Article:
And one can also see some truly ugly hatemongering in Russia along the same exact lines. American fundagelicals are also responsible for similar laws and attitudes there. Larry Jacobs, of the “World Congress of Families,” has been a busy little bee indeed in Russia, spreading hate speech and complete lies about LGBTQ people. It is not hard to imagine that he’s spending so much energy on Russia because America seems less and less interested in helping him create his vision of the Happy Christian Culture.

When I see Americans doing this stuff abroad, it really makes me think of that old poem, “The White Man’s Burden,” like we feel like it’s our duty to export our way of life and ideas to other cultures, like those cultures’ current way of life is childish, barbaric, and savage and they need civilizing and taming from us.

But even worse than treating these cultures like they’re feral little children in need of nice white saviors, sometimes we treat the saving like it’s a stop on a tourist visit. I remember my mind just being blown by the idea of young Christians begging for money to go on missionary trips to places like Jamaica and Hawaii. But more than that, I’ve actually heard ex-Christians talk about these mission trips–that most of the “missionaries” involved really do regard the outing as a nice Jesus-tinged vacation that they can put on their resumés and college entrance applications to demonstrate how civic-minded they are. I’ve also been personally told by someone who wanted to go on one of these trips that young people who look too much like the natives of whatever barbaric locale is being saved get turned down so nice white exotic-looking kids can go instead. Once there, the kids spend time doing busy-work and enjoying the sights, sometimes “witnessing” to locals.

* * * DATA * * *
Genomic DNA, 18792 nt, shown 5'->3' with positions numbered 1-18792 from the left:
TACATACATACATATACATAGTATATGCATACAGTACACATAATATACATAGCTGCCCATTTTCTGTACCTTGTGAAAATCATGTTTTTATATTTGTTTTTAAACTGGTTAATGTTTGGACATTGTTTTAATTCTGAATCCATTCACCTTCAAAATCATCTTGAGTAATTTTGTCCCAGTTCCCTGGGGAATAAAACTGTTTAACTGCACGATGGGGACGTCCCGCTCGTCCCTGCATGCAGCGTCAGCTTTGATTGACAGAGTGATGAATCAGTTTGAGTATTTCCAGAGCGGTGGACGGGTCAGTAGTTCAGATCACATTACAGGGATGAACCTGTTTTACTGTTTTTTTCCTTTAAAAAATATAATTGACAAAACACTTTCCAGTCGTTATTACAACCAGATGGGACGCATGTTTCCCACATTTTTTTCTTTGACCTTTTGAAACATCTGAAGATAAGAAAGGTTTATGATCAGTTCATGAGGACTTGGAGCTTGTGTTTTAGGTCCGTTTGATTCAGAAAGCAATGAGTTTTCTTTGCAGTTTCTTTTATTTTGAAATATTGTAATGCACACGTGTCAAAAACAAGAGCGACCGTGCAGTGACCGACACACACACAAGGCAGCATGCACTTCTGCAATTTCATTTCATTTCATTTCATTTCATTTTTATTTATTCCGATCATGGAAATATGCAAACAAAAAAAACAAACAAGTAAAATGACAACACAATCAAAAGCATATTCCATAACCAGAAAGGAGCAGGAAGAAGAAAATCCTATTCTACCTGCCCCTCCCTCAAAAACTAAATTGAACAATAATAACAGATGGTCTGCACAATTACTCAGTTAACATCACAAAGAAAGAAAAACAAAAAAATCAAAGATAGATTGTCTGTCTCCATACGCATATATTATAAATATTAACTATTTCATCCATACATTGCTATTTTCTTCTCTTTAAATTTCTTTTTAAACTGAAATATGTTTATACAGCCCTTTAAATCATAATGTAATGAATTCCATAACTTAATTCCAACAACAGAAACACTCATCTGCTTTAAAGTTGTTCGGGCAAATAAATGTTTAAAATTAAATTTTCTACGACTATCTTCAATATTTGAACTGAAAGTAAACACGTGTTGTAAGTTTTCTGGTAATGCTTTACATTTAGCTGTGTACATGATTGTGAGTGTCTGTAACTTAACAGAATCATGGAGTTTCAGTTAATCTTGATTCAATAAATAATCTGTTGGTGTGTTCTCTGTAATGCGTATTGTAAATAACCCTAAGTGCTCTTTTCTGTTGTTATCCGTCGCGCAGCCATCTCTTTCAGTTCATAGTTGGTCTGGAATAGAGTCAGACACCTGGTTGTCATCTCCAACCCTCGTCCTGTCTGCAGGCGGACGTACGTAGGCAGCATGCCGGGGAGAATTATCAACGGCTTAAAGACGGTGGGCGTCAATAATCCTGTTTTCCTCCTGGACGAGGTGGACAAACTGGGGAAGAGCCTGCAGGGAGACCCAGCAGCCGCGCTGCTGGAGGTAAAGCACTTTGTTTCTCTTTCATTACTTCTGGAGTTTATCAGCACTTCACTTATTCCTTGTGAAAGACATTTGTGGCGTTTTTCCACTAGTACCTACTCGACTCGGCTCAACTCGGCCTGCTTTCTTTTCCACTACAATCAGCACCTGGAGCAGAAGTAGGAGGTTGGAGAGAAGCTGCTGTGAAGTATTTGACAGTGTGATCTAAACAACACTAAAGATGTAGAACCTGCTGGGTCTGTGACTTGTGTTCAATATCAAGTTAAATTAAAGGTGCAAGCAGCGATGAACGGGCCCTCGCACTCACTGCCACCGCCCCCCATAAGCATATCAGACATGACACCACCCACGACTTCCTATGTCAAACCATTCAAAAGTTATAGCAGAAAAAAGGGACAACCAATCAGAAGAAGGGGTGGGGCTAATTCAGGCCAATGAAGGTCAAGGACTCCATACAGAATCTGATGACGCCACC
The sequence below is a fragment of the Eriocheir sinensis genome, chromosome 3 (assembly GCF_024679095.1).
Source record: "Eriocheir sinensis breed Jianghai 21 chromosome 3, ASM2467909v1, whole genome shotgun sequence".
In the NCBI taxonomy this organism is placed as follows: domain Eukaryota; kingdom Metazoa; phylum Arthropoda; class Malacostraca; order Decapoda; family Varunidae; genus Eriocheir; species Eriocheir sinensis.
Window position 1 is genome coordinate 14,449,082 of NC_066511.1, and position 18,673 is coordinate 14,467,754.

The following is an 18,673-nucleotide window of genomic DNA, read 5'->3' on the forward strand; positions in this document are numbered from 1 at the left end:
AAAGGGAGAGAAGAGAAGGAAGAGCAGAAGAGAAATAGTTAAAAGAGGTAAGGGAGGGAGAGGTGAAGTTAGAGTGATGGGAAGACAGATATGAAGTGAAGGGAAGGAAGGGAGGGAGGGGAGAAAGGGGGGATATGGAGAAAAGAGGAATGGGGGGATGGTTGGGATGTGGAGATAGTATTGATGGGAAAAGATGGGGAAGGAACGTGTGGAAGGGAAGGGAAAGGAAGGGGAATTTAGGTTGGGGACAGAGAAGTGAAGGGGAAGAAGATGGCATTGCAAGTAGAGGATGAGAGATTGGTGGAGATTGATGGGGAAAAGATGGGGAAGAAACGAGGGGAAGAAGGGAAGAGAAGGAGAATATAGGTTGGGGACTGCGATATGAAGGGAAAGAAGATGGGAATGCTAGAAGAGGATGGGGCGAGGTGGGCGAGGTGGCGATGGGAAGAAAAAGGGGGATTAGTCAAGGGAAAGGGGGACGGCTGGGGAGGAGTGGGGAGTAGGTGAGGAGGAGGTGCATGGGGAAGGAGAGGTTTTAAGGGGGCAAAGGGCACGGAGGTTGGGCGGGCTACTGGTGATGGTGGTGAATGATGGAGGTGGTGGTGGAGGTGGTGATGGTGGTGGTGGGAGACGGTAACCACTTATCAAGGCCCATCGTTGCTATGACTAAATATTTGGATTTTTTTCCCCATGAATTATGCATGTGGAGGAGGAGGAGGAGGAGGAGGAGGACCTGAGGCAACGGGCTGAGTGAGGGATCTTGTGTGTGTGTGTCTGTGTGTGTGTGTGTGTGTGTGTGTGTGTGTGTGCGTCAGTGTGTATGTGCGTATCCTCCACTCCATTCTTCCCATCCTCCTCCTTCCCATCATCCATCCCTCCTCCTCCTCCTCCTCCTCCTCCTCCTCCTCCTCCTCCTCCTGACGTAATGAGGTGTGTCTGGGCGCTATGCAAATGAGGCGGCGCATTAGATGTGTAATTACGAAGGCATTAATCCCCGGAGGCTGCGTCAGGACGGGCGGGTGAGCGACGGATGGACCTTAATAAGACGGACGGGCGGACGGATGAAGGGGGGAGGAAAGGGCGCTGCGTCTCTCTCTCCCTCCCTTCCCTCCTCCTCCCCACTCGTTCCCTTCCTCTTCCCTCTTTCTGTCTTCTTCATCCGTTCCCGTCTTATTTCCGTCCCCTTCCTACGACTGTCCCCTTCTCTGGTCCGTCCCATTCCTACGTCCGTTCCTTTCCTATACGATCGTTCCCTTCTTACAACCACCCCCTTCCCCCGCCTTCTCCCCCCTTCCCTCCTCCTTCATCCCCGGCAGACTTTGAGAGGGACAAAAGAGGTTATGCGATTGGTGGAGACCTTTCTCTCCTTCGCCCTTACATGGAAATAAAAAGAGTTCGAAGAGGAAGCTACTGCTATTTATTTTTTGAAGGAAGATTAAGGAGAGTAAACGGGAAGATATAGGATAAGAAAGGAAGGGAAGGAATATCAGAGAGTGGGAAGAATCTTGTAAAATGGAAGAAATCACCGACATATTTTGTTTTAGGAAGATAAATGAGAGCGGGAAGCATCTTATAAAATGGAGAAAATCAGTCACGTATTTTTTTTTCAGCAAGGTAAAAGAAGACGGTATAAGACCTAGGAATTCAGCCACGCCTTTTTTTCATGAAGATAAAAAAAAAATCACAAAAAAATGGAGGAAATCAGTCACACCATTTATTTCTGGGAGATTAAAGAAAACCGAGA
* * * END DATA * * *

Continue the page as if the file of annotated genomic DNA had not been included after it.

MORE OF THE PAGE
Most of these trips are, as you can guess, a total and complete waste of time if not downright damaging to the cultures being treated like a zoo exhibit for the entertainment of oblivious young Christians. One blogger calls them “poverty vacations” for good reason; I’ve also heard them called “sanctified vacations.” The kids who go to these mission trips usually don’t speak the local language and lack the skills needed to do some real good, like carpentry or plumbing. And the churches hosting them have to spend a lot of money to keep them housed, fed, and entertained.

That’s not counting the obvious party destinations like Jamaica and France, of course. The appeal of going somewhere like that is quite clear to me. I hadn’t realized there were so many people in those places that had never, ever heard of Christianity, had you? It’s kind of funny when one hears about missionaries coming to America from countries like China for the exact same reason–do these missionaries actually think they’re going to encounter loads of pagans or something? Do you hear about that and think what I do: “Wait, that’s something Americans do, not something Americans get done to us!”

But it’s all worrrrrrrth it to share “Jesus” with these places. When they’re done, the culture will be just a little bit more civilized, just a little bit more American, and just a little bit whiter in mindset.

Must save the poor savages.

And get a killer tan.

Join me next time as we talk about the various “permission slip” Bible verses Christians misuse to stomp on outsiders and exert control over stuff that’s really none of their bidness.

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ROLL TO DISBELIEVE "Captain Cassidy" is Cassidy McGillicuddy, a Gen Xer and ex-Pentecostal. (The title is metaphorical.) She writes about the intersection of psychology, belief, popular culture, science,...